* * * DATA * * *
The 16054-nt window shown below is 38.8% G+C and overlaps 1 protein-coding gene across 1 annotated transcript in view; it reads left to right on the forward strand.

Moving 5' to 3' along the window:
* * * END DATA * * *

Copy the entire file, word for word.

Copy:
The 16054-nt window shown below is 38.8% G+C and overlaps 1 protein-coding gene across 1 annotated transcript in view; it reads left to right on the forward strand.

Moving 5' to 3' along the window: